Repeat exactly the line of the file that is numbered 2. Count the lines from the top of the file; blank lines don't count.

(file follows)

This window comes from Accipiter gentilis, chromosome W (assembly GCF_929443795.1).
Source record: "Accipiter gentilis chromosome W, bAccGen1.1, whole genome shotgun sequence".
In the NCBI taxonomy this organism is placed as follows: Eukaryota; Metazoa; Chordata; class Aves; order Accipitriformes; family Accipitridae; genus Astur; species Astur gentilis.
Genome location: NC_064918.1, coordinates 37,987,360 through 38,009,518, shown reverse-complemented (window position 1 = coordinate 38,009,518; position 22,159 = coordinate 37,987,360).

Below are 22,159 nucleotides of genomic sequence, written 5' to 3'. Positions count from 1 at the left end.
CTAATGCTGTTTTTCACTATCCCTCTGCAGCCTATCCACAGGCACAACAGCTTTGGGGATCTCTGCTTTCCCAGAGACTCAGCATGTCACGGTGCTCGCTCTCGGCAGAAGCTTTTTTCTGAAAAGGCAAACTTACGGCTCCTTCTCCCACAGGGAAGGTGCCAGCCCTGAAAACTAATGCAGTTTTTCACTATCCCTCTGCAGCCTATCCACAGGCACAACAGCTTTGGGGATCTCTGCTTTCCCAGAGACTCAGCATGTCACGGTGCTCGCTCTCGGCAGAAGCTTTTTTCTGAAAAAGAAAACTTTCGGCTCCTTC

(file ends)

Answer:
Source record: "Accipiter gentilis chromosome W, bAccGen1.1, whole genome shotgun sequence".